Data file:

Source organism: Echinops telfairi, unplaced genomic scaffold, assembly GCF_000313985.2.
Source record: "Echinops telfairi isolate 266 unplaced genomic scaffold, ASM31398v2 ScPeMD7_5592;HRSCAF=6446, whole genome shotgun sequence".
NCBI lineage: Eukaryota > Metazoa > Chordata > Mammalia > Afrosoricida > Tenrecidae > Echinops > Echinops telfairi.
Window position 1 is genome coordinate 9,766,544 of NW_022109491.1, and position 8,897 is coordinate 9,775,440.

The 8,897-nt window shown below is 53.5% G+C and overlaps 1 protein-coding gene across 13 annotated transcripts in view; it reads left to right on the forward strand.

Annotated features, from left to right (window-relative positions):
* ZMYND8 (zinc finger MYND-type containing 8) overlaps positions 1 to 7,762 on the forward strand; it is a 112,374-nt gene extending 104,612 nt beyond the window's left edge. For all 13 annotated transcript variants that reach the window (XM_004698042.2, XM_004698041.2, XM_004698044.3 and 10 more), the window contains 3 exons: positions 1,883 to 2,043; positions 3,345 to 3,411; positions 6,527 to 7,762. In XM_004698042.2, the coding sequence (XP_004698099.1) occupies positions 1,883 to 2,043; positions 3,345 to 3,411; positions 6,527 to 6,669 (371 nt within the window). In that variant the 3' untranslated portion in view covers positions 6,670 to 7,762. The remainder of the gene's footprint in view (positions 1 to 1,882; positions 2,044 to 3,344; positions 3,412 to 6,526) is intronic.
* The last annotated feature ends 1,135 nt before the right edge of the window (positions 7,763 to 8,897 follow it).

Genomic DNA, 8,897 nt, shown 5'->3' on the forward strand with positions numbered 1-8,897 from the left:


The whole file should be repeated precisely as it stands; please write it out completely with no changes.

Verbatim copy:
Source organism: Echinops telfairi, unplaced genomic scaffold, assembly GCF_000313985.2.
Source record: "Echinops telfairi isolate 266 unplaced genomic scaffold, ASM31398v2 ScPeMD7_5592;HRSCAF=6446, whole genome shotgun sequence".
NCBI lineage: Eukaryota > Metazoa > Chordata > Mammalia > Afrosoricida > Tenrecidae > Echinops > Echinops telfairi.
Window position 1 is genome coordinate 9,766,544 of NW_022109491.1, and position 8,897 is coordinate 9,775,440.

The 8,897-nt window shown below is 53.5% G+C and overlaps 1 protein-coding gene across 13 annotated transcripts in view; it reads left to right on the forward strand.

Annotated features, from left to right (window-relative positions):
* ZMYND8 (zinc finger MYND-type containing 8) overlaps positions 1 to 7,762 on the forward strand; it is a 112,374-nt gene extending 104,612 nt beyond the window's left edge. For all 13 annotated transcript variants that reach the window (XM_004698042.2, XM_004698041.2, XM_004698044.3 and 10 more), the window contains 3 exons: positions 1,883 to 2,043; positions 3,345 to 3,411; positions 6,527 to 7,762. In XM_004698042.2, the coding sequence (XP_004698099.1) occupies positions 1,883 to 2,043; positions 3,345 to 3,411; positions 6,527 to 6,669 (371 nt within the window). In that variant the 3' untranslated portion in view covers positions 6,670 to 7,762. The remainder of the gene's footprint in view (positions 1 to 1,882; positions 2,044 to 3,344; positions 3,412 to 6,526) is intronic.
* The last annotated feature ends 1,135 nt before the right edge of the window (positions 7,763 to 8,897 follow it).

Genomic DNA, 8,897 nt, shown 5'->3' on the forward strand with positions numbered 1-8,897 from the left: